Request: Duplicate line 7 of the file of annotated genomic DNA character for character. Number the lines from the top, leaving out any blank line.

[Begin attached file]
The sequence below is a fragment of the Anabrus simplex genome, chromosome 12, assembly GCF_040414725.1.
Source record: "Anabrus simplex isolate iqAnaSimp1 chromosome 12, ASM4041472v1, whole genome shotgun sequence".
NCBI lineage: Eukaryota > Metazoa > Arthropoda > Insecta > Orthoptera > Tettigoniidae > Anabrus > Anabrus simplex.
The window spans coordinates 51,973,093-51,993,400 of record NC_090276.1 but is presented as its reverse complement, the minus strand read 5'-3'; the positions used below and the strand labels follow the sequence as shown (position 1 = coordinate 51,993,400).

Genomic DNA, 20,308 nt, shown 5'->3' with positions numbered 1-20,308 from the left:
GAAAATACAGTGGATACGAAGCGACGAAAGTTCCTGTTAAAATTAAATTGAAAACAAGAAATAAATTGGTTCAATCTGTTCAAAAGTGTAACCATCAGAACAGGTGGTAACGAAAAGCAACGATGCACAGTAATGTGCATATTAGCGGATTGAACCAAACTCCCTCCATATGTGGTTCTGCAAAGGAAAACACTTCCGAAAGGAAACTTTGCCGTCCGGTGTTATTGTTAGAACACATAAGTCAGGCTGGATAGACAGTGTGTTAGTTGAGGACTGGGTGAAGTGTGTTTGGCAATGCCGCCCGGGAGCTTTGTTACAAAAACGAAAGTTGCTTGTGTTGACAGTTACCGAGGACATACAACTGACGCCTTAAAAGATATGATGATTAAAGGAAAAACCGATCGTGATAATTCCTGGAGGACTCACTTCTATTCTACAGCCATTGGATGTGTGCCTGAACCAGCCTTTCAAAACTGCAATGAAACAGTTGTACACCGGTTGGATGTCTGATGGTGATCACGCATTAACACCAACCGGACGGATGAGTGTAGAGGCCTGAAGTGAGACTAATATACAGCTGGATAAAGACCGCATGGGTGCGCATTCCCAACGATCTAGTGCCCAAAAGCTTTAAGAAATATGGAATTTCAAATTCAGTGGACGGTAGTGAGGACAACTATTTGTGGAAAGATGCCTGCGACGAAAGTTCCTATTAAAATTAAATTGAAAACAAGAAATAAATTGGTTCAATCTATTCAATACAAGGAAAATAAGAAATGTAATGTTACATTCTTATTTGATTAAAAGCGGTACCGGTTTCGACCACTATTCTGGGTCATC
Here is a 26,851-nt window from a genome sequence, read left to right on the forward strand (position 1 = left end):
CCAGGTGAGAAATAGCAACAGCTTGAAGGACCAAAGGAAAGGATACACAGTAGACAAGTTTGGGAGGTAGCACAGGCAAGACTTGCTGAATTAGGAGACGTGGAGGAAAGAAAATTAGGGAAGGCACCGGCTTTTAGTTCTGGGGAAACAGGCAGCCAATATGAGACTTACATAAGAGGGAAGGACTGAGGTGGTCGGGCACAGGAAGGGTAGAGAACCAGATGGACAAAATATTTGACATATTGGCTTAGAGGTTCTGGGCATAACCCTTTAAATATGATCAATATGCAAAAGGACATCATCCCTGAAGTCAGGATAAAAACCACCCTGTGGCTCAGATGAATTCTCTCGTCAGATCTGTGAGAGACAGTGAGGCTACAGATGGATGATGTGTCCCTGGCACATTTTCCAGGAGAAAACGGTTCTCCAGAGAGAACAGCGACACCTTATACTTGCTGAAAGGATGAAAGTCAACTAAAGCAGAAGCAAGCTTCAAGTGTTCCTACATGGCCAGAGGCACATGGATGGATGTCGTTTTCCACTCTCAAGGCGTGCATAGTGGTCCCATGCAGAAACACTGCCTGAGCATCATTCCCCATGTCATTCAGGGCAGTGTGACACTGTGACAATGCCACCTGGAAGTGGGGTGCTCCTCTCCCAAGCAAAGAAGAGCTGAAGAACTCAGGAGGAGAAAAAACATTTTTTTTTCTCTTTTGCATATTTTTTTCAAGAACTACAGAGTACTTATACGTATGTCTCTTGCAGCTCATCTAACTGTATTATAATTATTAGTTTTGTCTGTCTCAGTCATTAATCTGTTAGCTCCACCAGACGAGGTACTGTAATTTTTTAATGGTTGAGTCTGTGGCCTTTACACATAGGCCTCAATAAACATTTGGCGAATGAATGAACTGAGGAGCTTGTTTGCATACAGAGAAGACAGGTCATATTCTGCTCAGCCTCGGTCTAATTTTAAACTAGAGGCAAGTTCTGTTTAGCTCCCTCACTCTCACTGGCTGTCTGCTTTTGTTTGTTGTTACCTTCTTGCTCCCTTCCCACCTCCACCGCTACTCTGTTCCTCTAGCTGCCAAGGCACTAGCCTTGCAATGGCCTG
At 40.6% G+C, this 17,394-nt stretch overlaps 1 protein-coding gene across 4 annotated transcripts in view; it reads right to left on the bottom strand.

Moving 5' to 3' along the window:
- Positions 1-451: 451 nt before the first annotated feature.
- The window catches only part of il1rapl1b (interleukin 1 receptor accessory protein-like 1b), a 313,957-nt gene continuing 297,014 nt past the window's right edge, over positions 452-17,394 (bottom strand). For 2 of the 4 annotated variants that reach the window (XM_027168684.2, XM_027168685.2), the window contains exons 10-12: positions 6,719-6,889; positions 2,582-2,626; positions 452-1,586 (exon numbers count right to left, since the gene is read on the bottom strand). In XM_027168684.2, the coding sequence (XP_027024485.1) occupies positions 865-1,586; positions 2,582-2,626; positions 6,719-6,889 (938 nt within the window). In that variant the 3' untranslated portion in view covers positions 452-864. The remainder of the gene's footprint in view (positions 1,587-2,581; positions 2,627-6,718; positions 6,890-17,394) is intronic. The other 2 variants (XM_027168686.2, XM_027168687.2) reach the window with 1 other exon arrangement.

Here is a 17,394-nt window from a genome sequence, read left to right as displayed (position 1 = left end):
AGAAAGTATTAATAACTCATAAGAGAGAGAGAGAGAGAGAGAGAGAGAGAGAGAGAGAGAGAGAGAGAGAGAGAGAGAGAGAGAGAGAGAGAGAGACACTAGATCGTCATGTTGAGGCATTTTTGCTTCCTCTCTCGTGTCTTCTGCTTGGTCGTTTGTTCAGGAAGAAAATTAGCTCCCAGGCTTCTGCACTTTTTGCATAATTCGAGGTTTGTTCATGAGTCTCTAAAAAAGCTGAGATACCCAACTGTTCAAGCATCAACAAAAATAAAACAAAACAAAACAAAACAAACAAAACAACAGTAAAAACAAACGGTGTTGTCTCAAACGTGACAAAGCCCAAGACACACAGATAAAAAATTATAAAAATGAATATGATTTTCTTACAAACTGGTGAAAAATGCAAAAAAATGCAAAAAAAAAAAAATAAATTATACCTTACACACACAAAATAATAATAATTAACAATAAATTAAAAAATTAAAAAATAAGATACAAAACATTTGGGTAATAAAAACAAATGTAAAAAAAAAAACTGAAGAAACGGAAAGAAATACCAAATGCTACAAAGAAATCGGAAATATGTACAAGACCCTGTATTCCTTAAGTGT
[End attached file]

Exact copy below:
Here is a 26,851-nt window from a genome sequence, read left to right on the forward strand (position 1 = left end):